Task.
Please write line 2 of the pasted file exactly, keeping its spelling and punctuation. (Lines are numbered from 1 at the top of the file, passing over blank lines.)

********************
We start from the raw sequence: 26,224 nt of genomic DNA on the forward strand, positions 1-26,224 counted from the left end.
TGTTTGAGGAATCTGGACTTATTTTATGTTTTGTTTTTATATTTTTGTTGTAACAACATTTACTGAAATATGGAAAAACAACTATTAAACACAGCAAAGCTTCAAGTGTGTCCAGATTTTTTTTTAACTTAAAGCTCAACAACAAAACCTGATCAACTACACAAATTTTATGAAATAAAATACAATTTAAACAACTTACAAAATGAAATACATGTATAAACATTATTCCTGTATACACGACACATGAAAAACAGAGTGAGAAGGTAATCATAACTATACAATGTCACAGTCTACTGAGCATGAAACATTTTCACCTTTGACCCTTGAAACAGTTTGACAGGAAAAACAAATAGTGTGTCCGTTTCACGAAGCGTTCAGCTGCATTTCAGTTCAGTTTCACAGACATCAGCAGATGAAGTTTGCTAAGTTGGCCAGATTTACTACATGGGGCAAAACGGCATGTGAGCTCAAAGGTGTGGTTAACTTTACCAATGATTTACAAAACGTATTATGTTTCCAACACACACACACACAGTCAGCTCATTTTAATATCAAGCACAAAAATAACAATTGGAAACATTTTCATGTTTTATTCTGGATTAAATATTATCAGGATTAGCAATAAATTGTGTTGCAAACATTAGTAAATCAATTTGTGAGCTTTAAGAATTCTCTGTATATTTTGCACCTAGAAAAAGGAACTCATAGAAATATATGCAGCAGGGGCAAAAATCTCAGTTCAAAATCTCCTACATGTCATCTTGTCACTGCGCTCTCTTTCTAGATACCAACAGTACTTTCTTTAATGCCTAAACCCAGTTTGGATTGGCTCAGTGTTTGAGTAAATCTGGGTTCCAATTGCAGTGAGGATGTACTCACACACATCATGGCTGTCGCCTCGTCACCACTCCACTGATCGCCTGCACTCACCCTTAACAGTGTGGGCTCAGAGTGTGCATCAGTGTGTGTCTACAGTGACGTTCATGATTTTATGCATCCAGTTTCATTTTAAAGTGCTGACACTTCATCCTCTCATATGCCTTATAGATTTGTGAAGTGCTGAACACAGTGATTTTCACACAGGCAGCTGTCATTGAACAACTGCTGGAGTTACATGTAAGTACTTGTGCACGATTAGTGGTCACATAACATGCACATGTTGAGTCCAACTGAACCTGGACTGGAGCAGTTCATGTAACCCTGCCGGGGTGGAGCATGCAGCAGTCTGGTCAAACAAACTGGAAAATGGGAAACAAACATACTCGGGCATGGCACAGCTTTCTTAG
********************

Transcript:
TGTTTGAGGAATCTGGACTTATTTTATGTTTTGTTTTTATATTTTTGTTGTAACAACATTTACTGAAATATGGAAAAACAACTATTAAACACAGCAAAGCTTCAAGTGTGTCCAGATTTTTTTTTAACTTAAAGCTCAACAACAAAACCTGATCAACTACACAAATTTTATGAAATAAAATACAATTTAAACAACTTACAAAATGAAATACATGTATAAACATTATTCCTGTATACACGACACATGAAAAACAGAGTGAGAAGGTAATCATAACTATACAATGTCACAGTCTACTGAGCATGAAACATTTTCACCTTTGACCCTTGAAACAGTTTGACAGGAAAAACAAATAGTGTGTCCGTTTCACGAAGCGTTCAGCTGCATTTCAGTTCAGTTTCACAGACATCAGCAGATGAAGTTTGCTAAGTTGGCCAGATTTACTACATGGGGCAAAACGGCATGTGAGCTCAAAGGTGTGGTTAACTTTACCAATGATTTACAAAACGTATTATGTTTCCAACACACACACACACAGTCAGCTCATTTTAATATCAAGCACAAAAATAACAATTGGAAACATTTTCATGTTTTATTCTGGATTAAATATTATCAGGATTAGCAATAAATTGTGTTGCAAACATTAGTAAATCAATTTGTGAGCTTTAAGAATTCTCTGTATATTTTGCACCTAGAAAAAGGAACTCATAGAAATATATGCAGCAGGGGCAAAAATCTCAGTTCAAAATCTCCTACATGTCATCTTGTCACTGCGCTCTCTTTCTAGATACCAACAGTACTTTCTTTAATGCCTAAACCCAGTTTGGATTGGCTCAGTGTTTGAGTAAATCTGGGTTCCAATTGCAGTGAGGATGTACTCACACACATCATGGCTGTCGCCTCGTCACCACTCCACTGATCGCCTGCACTCACCCTTAACAGTGTGGGCTCAGAGTGTGCATCAGTGTGTGTCTACAGTGACGTTCATGATTTTATGCATCCAGTTTCATTTTAAAGTGCTGACACTTCATCCTCTCATATGCCTTATAGATTTGTGAAGTGCTGAACACAGTGATTTTCACACAGGCAGCTGTCATTGAACAACTGCTGGAGTTACATGTAAGTACTTGTGCACGATTAGTGGTCACATAACATGCACATGTTGAGTCCAACTGAACCTGGACTGGAGCAGTTCATGTAACCCTGCCGGGGTGGAGCATGCAGCAGTCTGGTCAAACAAACTGGAAAATGGGAAACAAACATACTCGGGCATGGCACAGCTTTCTTAG